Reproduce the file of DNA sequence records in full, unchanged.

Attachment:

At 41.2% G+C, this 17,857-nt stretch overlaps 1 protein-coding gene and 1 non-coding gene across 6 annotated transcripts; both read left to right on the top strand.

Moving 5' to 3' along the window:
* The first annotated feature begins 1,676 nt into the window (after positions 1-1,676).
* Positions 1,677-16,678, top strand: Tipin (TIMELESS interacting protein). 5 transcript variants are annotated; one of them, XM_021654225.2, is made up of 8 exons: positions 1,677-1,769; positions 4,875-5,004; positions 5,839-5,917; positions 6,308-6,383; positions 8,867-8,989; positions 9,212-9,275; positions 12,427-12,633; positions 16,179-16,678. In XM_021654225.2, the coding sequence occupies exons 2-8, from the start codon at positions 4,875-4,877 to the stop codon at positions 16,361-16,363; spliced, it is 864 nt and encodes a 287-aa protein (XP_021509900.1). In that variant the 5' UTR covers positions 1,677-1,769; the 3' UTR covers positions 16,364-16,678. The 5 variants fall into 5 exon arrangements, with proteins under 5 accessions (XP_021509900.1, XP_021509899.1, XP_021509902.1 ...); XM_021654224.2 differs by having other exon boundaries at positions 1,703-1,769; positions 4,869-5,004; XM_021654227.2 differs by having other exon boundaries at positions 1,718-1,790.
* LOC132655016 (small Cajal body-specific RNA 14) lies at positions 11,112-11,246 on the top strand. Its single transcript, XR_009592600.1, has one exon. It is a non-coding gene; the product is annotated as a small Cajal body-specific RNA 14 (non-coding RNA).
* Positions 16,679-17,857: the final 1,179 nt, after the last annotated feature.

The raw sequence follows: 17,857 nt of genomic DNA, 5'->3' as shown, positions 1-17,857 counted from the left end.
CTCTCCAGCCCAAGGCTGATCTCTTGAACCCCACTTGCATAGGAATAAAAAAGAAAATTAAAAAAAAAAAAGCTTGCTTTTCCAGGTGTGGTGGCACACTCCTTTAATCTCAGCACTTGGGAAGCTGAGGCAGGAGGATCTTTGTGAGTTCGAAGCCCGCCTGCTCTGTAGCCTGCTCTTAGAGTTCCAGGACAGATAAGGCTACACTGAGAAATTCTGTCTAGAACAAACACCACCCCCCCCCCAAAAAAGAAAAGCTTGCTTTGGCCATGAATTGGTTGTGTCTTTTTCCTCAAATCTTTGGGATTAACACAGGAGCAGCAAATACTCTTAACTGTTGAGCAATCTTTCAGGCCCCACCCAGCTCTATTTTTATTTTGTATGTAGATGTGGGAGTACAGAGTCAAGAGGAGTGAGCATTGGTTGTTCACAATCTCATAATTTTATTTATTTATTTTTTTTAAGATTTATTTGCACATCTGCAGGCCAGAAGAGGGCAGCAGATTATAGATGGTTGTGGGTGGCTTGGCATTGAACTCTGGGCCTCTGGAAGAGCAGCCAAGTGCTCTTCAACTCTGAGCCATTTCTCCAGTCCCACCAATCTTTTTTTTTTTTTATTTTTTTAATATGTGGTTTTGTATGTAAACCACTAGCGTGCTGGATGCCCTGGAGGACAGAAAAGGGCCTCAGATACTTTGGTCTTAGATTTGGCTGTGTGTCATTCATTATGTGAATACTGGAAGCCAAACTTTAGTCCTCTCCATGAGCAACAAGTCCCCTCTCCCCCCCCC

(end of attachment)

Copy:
At 41.2% G+C, this 17,857-nt stretch overlaps 1 protein-coding gene and 1 non-coding gene across 6 annotated transcripts; both read left to right on the top strand.

Moving 5' to 3' along the window:
* The first annotated feature begins 1,676 nt into the window (after positions 1-1,676).
* Positions 1,677-16,678, top strand: Tipin (TIMELESS interacting protein). 5 transcript variants are annotated; one of them, XM_021654225.2, is made up of 8 exons: positions 1,677-1,769; positions 4,875-5,004; positions 5,839-5,917; positions 6,308-6,383; positions 8,867-8,989; positions 9,212-9,275; positions 12,427-12,633; positions 16,179-16,678. In XM_021654225.2, the coding sequence occupies exons 2-8, from the start codon at positions 4,875-4,877 to the stop codon at positions 16,361-16,363; spliced, it is 864 nt and encodes a 287-aa protein (XP_021509900.1). In that variant the 5' UTR covers positions 1,677-1,769; the 3' UTR covers positions 16,364-16,678. The 5 variants fall into 5 exon arrangements, with proteins under 5 accessions (XP_021509900.1, XP_021509899.1, XP_021509902.1 ...); XM_021654224.2 differs by having other exon boundaries at positions 1,703-1,769; positions 4,869-5,004; XM_021654227.2 differs by having other exon boundaries at positions 1,718-1,790.
* LOC132655016 (small Cajal body-specific RNA 14) lies at positions 11,112-11,246 on the top strand. Its single transcript, XR_009592600.1, has one exon. It is a non-coding gene; the product is annotated as a small Cajal body-specific RNA 14 (non-coding RNA).
* Positions 16,679-17,857: the final 1,179 nt, after the last annotated feature.

The raw sequence follows: 17,857 nt of genomic DNA, 5'->3' as shown, positions 1-17,857 counted from the left end.
CTCTCCAGCCCAAGGCTGATCTCTTGAACCCCACTTGCATAGGAATAAAAAAGAAAATTAAAAAAAAAAAAGCTTGCTTTTCCAGGTGTGGTGGCACACTCCTTTAATCTCAGCACTTGGGAAGCTGAGGCAGGAGGATCTTTGTGAGTTCGAAGCCCGCCTGCTCTGTAGCCTGCTCTTAGAGTTCCAGGACAGATAAGGCTACACTGAGAAATTCTGTCTAGAACAAACACCACCCCCCCCCCAAAAAAGAAAAGCTTGCTTTGGCCATGAATTGGTTGTGTCTTTTTCCTCAAATCTTTGGGATTAACACAGGAGCAGCAAATACTCTTAACTGTTGAGCAATCTTTCAGGCCCCACCCAGCTCTATTTTTATTTTGTATGTAGATGTGGGAGTACAGAGTCAAGAGGAGTGAGCATTGGTTGTTCACAATCTCATAATTTTATTTATTTATTTTTTTTAAGATTTATTTGCACATCTGCAGGCCAGAAGAGGGCAGCAGATTATAGATGGTTGTGGGTGGCTTGGCATTGAACTCTGGGCCTCTGGAAGAGCAGCCAAGTGCTCTTCAACTCTGAGCCATTTCTCCAGTCCCACCAATCTTTTTTTTTTTTTATTTTTTTAATATGTGGTTTTGTATGTAAACCACTAGCGTGCTGGATGCCCTGGAGGACAGAAAAGGGCCTCAGATACTTTGGTCTTAGATTTGGCTGTGTGTCATTCATTATGTGAATACTGGAAGCCAAACTTTAGTCCTCTCCATGAGCAACAAGTCCCCTCTCCCCCCCCC